Blackhawks captain Jonathan Toews maintains he was symptom-free and “felt 100 percent” when he returned to Chicago’s line-up for the playoffs after sitting out two months with a concussion.
Except now he admits he wasn’t 100 percent.
“Even if you don’t feel something and you think you’re symptom-free, there’s probably still something there that’s kind of hindering you and affecting the way your brain works,” Toews told the Chicago Tribune on Wednesday. “It was just a lot of eye-movement things. My eyes didn’t track very well. They didn’t look from one target to the next very well. My balance with my eyes closed and my head turned a certain way was terrible. (There were) little things that I would think were normal because I didn’t feel something in my head.”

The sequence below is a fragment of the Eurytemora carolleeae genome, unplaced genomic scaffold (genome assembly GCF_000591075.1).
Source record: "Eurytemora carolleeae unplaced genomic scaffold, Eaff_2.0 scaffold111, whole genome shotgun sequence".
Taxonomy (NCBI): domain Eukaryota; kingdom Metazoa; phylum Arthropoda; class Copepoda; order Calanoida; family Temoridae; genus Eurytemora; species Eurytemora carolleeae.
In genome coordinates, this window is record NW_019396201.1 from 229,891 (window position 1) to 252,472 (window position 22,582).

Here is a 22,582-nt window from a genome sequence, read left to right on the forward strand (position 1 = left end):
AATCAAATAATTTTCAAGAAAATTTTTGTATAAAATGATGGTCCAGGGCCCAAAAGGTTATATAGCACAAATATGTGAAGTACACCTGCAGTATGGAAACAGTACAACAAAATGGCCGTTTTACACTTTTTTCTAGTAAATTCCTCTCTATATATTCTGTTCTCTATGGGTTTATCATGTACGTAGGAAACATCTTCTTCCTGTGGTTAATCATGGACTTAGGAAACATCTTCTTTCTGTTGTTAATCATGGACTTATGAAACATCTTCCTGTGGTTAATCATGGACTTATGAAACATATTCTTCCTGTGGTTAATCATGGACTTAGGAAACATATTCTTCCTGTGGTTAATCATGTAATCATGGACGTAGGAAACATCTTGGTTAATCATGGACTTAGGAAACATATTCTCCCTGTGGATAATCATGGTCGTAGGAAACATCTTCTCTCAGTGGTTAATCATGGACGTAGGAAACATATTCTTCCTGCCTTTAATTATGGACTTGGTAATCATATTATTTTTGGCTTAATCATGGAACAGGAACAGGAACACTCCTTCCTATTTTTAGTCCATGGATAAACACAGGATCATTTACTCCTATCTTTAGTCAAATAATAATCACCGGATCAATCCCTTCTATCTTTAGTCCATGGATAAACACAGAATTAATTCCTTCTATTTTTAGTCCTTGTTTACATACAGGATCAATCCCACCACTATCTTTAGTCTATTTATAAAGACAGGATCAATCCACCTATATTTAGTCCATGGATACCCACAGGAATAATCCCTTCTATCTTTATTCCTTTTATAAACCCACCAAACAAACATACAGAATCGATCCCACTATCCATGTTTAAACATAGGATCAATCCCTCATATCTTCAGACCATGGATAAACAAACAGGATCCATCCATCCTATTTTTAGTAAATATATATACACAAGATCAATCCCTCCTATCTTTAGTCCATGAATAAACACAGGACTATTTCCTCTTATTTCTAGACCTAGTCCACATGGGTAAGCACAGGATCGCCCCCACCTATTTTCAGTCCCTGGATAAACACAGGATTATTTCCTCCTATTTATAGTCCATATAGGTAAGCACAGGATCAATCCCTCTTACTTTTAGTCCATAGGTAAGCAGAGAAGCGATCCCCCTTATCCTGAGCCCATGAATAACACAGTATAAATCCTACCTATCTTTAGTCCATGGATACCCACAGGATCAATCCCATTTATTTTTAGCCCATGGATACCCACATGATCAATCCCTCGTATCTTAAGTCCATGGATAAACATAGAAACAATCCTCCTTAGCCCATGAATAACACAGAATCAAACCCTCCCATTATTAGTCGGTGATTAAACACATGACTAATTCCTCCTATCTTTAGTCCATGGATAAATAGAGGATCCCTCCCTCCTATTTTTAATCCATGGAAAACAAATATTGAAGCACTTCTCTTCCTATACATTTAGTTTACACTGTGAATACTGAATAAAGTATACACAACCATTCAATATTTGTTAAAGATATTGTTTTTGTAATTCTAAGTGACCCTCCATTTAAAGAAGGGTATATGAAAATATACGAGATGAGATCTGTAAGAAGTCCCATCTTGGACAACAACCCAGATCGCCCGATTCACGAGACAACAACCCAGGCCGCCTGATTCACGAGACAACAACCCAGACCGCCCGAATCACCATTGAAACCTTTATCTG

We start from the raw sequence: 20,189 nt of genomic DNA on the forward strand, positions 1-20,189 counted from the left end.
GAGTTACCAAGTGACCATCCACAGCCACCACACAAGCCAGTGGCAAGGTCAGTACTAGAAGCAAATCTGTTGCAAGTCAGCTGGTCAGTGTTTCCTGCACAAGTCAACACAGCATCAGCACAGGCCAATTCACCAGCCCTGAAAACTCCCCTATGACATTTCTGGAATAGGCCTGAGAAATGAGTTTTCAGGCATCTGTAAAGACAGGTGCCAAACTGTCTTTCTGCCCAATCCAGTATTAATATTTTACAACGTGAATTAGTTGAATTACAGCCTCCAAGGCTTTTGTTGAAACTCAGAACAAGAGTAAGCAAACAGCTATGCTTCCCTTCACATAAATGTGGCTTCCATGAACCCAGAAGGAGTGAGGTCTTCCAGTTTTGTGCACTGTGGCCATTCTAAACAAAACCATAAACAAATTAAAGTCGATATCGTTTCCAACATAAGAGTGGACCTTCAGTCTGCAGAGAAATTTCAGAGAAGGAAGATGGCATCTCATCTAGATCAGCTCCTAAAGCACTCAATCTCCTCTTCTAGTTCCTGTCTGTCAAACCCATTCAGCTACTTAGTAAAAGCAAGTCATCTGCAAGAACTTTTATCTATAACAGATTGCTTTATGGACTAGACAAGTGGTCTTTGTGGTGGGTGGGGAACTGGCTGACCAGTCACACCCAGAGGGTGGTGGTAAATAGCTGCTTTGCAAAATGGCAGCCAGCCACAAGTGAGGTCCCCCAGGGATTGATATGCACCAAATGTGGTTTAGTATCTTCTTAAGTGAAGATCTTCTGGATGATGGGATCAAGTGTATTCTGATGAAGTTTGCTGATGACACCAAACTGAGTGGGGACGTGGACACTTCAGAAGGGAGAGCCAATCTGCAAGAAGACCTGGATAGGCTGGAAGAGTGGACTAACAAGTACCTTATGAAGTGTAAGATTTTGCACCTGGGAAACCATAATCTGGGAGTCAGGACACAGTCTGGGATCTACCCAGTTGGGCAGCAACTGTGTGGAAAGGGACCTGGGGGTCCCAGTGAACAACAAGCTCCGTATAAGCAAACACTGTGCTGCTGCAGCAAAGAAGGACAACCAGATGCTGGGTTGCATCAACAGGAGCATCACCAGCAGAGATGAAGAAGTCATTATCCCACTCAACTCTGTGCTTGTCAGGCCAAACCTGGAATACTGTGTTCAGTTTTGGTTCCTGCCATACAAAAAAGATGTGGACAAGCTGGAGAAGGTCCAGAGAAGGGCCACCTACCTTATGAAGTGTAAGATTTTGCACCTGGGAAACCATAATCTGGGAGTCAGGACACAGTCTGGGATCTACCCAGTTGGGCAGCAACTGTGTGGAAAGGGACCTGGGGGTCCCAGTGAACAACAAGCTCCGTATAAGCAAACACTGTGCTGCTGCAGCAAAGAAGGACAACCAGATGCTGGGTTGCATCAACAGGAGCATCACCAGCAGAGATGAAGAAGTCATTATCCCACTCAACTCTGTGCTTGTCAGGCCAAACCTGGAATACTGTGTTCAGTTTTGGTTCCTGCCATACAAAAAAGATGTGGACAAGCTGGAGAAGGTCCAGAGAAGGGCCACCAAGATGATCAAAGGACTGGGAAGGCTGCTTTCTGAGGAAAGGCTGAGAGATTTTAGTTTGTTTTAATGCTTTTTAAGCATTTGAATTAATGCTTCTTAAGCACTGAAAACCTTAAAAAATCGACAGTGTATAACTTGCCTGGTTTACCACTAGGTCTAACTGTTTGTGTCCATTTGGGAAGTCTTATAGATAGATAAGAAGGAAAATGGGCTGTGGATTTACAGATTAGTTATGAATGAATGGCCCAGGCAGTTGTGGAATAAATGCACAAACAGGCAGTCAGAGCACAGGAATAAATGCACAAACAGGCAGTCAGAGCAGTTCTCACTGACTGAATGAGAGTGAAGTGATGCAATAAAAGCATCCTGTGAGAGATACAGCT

Toews spent last week in Atlanta at a chiropractic neurology facility where he says his problems were solved once and for all; however, the fact he played with symptoms (even if he didn’t know they were symptoms) won’t help the reputation of a Blackhawks organization that’s already faced questions about its concussion protocol.
In February, it was reported that Toews may have hidden his symptoms from the Blackhawks soon after he sustained the injury. And even in today’s concussion-sensitive era, players are going to do that.
But when Toews says, “My balance with my eyes closed and my head turned a certain way was terrible,” we can’t help but wonder if Chicago’s medical staff should have been able to identify that.
It always did seem a little curious that Toews was cleared to play just in time for the first game of the postseason.